I once heard it said to seek first to understand, then be understood. When giving feedback to your employees, this statement is very true.
Feedback is the lifeblood of the fast food industry, and quite possibly the most important tool in the manager’s arsenal. Feedback should be immediate, tailored to the individual, and continuous.
Feedback that is given too long after the fact is ineffective. To alleviate this problem, the feedback must be given as close to the behavior as possible. The feedback must be specific. Always target the behavior and not the person–even when giving positive feedback.
Here is where One Minute Praisings and One Minute Reprimands come in handy.
Feedback should be tailored to the individual for two reasons. First, generic feedback will seem insincere. It will seem as if you don’t care enough to observe performance. I’ve been over this in previous posts. “Good job!” is not nearly as motivating as, “You make a perfect Whopper every time. I appreciate that, and so do our customers. Keep making those beautiful sandwiches!”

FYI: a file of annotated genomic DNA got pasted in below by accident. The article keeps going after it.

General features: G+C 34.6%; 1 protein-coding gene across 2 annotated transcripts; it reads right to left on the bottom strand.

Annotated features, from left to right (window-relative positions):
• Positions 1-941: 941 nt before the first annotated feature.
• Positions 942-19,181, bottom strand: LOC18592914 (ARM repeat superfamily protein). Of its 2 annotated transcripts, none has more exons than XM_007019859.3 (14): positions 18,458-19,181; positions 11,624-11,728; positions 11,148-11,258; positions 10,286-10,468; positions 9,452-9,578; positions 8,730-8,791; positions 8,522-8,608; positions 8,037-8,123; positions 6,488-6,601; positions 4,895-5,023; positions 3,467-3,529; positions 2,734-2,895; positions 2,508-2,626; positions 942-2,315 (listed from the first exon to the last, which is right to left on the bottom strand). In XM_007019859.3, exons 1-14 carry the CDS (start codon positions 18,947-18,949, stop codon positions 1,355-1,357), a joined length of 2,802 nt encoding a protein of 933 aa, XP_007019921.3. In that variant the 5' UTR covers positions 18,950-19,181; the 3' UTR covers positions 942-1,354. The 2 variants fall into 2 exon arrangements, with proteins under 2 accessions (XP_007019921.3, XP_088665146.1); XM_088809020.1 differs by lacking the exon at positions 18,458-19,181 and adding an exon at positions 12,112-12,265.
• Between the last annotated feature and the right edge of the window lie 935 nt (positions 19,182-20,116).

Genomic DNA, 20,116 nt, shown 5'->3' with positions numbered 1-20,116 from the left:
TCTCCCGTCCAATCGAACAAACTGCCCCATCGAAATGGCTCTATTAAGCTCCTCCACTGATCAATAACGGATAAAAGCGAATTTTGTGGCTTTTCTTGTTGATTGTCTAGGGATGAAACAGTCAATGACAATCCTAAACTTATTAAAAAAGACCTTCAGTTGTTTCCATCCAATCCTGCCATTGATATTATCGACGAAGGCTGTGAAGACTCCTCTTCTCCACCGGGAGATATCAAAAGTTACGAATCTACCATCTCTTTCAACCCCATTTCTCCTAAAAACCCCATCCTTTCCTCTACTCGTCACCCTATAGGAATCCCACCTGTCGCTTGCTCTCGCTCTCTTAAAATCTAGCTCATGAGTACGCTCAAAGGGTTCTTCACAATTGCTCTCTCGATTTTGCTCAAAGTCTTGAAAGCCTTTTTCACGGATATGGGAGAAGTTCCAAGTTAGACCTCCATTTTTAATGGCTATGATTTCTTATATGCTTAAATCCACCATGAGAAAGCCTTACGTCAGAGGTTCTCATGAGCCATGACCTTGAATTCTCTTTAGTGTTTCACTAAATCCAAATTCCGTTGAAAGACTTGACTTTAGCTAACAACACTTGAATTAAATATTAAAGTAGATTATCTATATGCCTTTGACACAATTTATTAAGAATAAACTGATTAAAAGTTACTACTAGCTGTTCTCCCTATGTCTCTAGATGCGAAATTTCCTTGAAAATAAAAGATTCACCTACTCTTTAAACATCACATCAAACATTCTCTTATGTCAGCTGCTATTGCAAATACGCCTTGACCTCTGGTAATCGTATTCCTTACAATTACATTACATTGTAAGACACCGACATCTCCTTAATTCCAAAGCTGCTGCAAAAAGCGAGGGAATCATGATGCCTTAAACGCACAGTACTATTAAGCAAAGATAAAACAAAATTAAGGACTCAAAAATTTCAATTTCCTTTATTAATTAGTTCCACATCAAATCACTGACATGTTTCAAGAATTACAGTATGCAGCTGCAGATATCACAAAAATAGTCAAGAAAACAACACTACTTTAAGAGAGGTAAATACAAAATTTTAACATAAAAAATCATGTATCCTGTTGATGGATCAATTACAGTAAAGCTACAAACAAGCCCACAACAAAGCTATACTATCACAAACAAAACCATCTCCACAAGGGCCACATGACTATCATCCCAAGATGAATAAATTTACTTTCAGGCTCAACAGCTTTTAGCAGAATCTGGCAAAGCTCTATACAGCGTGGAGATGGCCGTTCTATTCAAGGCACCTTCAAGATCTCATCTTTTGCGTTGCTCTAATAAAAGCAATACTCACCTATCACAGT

Specific, positive feedback can be very motivating. Not only will the employee keep up the good behavior, but they will feel good about it. Once people start taking pride in their jobs, it will make the entire restaurant run much more smoothly.
To tailor feedback to the individual, it is first necessary to understand each individual’s motives and reason for being in your restaurant. Managers with hearts are so rare, and the manager who puts in this extra effort will earn people’s commitment. This pays huge dividends in the running of your restaurant.
Continuous feedback is important because it will keep the employees focused on the customers. We all know that once service goes awry, it will be very difficult to get back under control. In really high volume restaurants, service goals are impossible to attain if your staff suffers even one misstep.
But don’t overdo the feedback. You don’t want to be a micromanager. Everyone hates those guys. The real trick to good feedback is finding the balance between too often and not enough; positive and negative. Master that, and feedback is a powerful tool.